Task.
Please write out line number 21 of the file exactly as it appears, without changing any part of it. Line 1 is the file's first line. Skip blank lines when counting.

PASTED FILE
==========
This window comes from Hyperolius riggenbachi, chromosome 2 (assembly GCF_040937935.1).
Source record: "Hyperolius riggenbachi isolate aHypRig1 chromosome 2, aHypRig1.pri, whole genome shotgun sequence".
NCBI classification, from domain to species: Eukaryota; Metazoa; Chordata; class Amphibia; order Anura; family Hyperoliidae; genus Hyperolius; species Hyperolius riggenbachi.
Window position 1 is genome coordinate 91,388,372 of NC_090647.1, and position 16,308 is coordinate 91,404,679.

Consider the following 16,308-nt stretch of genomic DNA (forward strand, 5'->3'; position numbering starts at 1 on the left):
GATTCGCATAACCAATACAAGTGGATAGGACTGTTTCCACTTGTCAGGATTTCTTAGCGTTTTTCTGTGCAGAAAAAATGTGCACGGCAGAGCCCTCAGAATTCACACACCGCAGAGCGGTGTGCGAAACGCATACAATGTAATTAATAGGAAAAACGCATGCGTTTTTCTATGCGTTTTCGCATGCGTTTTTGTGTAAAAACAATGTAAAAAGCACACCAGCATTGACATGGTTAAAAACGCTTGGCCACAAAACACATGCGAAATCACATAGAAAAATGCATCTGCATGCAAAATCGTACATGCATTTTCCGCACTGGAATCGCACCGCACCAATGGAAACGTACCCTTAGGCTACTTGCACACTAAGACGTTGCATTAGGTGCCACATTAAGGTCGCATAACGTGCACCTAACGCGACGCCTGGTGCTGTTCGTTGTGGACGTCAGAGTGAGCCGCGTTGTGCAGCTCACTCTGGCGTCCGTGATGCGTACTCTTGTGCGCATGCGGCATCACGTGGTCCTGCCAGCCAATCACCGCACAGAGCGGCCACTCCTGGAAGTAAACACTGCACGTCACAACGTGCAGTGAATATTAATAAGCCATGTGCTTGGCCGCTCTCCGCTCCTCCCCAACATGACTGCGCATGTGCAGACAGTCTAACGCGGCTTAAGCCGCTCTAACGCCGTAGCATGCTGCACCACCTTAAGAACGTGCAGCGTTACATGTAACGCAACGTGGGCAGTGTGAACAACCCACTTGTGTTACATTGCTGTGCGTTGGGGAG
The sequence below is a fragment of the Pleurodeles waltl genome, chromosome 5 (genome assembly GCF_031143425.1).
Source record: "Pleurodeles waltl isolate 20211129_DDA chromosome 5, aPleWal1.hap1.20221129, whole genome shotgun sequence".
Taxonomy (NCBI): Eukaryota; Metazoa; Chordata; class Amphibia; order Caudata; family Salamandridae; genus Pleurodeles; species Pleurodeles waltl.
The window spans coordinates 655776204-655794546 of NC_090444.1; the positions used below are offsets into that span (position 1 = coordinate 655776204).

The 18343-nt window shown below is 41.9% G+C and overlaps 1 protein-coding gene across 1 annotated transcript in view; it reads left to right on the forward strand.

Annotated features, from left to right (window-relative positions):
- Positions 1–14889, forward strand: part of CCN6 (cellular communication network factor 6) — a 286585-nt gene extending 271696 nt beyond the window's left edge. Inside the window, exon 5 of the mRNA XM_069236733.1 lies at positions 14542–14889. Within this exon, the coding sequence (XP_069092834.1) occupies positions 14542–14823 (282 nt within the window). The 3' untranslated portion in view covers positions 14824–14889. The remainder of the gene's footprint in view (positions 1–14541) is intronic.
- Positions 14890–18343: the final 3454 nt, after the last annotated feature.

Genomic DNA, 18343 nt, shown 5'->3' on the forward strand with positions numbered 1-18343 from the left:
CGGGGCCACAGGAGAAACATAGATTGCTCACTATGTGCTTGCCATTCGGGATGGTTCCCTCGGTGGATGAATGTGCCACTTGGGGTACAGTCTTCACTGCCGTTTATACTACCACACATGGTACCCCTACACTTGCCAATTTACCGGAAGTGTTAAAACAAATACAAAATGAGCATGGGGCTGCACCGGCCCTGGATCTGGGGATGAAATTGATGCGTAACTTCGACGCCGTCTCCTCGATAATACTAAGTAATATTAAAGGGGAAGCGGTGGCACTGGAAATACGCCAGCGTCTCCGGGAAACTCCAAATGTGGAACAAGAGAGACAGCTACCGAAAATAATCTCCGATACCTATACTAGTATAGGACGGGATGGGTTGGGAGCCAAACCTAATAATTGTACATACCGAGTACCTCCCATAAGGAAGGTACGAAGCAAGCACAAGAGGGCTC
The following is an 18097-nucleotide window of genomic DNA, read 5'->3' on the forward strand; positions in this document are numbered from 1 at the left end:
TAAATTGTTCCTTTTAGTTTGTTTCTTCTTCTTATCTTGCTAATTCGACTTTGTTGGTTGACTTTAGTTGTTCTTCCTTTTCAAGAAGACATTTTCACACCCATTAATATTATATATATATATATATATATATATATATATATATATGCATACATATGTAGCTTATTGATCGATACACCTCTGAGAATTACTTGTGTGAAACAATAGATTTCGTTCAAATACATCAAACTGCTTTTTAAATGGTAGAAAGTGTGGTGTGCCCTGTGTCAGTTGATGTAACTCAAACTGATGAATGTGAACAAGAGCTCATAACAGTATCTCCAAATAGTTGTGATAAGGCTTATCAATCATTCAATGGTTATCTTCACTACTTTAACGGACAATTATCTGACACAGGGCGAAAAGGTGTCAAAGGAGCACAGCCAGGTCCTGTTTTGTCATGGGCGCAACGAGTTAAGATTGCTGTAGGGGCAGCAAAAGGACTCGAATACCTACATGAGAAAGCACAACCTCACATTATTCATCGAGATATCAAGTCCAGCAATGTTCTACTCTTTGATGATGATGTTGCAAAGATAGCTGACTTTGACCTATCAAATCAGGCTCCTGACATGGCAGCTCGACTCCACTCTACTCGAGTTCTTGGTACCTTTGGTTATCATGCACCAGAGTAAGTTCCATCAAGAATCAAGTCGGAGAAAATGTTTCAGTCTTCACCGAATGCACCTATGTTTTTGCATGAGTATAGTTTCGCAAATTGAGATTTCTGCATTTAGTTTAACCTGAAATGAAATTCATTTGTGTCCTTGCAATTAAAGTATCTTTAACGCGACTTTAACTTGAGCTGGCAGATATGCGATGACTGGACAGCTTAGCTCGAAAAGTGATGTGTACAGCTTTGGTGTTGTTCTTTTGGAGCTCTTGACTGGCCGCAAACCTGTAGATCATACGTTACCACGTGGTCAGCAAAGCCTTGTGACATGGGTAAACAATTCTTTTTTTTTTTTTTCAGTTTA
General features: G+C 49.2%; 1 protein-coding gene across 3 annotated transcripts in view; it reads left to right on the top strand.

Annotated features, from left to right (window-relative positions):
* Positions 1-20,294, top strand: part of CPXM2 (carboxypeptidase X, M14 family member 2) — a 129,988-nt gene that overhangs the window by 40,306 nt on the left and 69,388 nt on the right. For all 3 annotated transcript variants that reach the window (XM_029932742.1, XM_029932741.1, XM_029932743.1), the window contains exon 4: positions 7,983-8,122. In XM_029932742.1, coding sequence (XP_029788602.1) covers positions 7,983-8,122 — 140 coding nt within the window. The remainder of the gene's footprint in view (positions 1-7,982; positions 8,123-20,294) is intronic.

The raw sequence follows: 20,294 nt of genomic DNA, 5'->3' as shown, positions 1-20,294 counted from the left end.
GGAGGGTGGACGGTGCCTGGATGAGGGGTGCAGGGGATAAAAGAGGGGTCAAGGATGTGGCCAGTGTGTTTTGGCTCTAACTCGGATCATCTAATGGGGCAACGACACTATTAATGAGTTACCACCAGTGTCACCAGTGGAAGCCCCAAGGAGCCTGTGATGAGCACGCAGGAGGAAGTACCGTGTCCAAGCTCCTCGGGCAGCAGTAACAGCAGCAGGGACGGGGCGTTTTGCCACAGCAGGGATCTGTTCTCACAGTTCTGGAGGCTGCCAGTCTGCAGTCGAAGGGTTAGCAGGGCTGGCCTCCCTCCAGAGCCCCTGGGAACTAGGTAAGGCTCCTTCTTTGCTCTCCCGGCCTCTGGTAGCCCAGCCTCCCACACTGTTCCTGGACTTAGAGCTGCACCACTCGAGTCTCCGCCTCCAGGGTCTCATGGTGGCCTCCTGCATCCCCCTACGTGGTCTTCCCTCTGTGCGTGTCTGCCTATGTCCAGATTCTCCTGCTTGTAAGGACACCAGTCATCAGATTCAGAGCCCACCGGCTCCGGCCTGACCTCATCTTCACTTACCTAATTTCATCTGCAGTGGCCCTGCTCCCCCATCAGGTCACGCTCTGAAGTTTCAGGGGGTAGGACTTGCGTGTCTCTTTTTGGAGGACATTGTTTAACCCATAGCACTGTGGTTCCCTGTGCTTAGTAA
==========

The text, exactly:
* Positions 1-20,294, top strand: part of CPXM2 (carboxypeptidase X, M14 family member 2) — a 129,988-nt gene that overhangs the window by 40,306 nt on the left and 69,388 nt on the right. For all 3 annotated transcript variants that reach the window (XM_029932742.1, XM_029932741.1, XM_029932743.1), the window contains exon 4: positions 7,983-8,122. In XM_029932742.1, coding sequence (XP_029788602.1) covers positions 7,983-8,122 — 140 coding nt within the window. The remainder of the gene's footprint in view (positions 1-7,982; positions 8,123-20,294) is intronic.